Can enough homes be built to meet demand? Lords Economics Committee to find out
On Tuesday 4 February 2020 the House of Lords Economic Affairs Committee will be holding follow-up evidence sessions on its 2016 report, 'Building more homes'.
The first session will begin at 3.35pm. Giving evidence will be:
- Liam Halligan, Economist, Author and Broadcaster
- Dan Wilson Craw, Director, Generation Rent
- Warwick Lightfoot, Head of Economics, Policy Exchange
- Professor Rebecca Tunstall, Emerita of Housing Policy at the Centre for Housing Policy, University of York.
The second session will begin at 4.35pm. Giving evidence will be:
- James Prestwich, Head of Policy, National Housing Federation
- Adrian Swan, Managing Director of Swan Homes and Chair of the FMB Home Builders Group
- David O'Leary, Policy Director, Home Builders Federation
- Cllr David Renard, Chair of the Economy, Environment, Housing and Transport Board, Local Government Association.
Questions the Committee is likely to ask both panels include:
- Is the Government on track to meet its target of building 300,000 new homes by 2025?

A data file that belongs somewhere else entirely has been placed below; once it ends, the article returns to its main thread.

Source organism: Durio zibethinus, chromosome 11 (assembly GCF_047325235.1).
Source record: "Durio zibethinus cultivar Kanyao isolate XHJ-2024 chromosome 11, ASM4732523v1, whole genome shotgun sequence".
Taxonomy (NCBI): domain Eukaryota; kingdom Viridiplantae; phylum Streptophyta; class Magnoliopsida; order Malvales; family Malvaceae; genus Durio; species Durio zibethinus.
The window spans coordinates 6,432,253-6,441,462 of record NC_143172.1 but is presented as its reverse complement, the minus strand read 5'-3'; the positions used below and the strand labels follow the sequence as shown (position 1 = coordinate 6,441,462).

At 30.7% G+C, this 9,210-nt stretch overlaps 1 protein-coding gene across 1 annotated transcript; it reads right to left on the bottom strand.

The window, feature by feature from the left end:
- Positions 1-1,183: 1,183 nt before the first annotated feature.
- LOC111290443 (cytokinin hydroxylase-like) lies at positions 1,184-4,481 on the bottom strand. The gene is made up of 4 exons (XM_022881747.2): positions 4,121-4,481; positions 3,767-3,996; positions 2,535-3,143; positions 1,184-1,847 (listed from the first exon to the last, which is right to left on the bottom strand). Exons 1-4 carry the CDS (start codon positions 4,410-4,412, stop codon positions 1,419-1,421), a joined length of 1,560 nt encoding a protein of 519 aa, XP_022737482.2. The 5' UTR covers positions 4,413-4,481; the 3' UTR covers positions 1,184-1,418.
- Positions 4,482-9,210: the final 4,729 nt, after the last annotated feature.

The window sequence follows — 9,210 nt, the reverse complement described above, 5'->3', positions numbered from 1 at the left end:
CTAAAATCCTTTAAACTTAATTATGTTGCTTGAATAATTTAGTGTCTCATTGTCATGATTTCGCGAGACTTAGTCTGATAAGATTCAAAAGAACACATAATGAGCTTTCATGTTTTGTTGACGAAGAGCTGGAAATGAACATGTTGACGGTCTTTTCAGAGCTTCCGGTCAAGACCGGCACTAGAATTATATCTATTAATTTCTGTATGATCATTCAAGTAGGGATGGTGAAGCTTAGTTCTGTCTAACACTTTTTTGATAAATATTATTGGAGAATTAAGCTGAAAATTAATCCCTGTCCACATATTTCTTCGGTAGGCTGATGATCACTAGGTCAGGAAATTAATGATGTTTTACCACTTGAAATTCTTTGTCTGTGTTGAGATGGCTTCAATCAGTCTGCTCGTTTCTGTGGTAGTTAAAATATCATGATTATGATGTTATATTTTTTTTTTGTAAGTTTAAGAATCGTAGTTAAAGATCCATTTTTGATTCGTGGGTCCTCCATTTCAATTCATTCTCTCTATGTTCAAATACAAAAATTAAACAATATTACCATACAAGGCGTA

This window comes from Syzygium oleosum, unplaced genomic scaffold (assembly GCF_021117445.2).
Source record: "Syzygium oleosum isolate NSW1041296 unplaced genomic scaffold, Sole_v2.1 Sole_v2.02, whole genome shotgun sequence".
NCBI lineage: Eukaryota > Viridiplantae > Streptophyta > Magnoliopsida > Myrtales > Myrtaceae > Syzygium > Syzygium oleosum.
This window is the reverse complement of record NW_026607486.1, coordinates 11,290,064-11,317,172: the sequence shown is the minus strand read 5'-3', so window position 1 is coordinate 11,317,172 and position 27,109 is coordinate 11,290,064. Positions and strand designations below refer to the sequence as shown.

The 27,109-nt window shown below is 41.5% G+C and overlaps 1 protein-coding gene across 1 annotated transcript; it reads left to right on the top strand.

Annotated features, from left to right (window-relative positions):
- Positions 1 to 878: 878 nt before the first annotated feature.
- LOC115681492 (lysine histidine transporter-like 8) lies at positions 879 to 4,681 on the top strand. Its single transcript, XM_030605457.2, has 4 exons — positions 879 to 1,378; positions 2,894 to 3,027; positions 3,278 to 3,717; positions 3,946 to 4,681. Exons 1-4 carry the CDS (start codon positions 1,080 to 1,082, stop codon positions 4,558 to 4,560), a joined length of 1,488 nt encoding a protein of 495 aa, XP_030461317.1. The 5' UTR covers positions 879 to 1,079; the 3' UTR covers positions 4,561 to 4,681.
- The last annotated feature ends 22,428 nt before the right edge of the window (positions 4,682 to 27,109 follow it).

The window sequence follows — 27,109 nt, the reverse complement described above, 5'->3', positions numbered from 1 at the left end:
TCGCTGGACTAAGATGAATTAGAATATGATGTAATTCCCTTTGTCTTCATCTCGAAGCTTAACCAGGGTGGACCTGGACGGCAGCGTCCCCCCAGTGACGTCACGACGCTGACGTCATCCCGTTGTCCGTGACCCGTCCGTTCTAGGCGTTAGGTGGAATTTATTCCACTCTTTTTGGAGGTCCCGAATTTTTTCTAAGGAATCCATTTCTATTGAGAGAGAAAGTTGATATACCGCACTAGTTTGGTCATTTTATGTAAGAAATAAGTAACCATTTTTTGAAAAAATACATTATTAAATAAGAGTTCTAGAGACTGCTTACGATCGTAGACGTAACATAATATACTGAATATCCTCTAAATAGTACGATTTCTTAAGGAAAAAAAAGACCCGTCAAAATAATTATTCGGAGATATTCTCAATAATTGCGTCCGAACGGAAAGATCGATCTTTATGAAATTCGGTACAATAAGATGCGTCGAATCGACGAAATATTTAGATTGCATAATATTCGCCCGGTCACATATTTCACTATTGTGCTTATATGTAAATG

- Are high house prices mainly the result of there being too few houses being built?
- How much scope do local authorities have to provide their own land for private building?
- What effect has the market concentration of house builders in the UK had on the property market?
- Given the growing importance of the private rental sector, what is being done to improve the availability of quality, secure, low-cost rental housing?
- What are the main drivers behind the rise in homelessness?
- What are the biggest constraints on building more social and supported housing and how many are required?
- What other incentives could encourage local authorities to approve, and local residents to accept, more housing development?
These evidence sessions, which are open to the public, will start at 3.35pm on Tuesday 4 February 2020 in Committee Room 1 of the House of Lords.
In July 2016 the Committee published its report, 'Building more homes'. The report strongly recommended that the Government lift its target by 50% and build 300,000 homes each year to tackle the housing crisis. It also suggested that Local authorities and housing associations must be freed to build substantial numbers of homes for rent and for sale.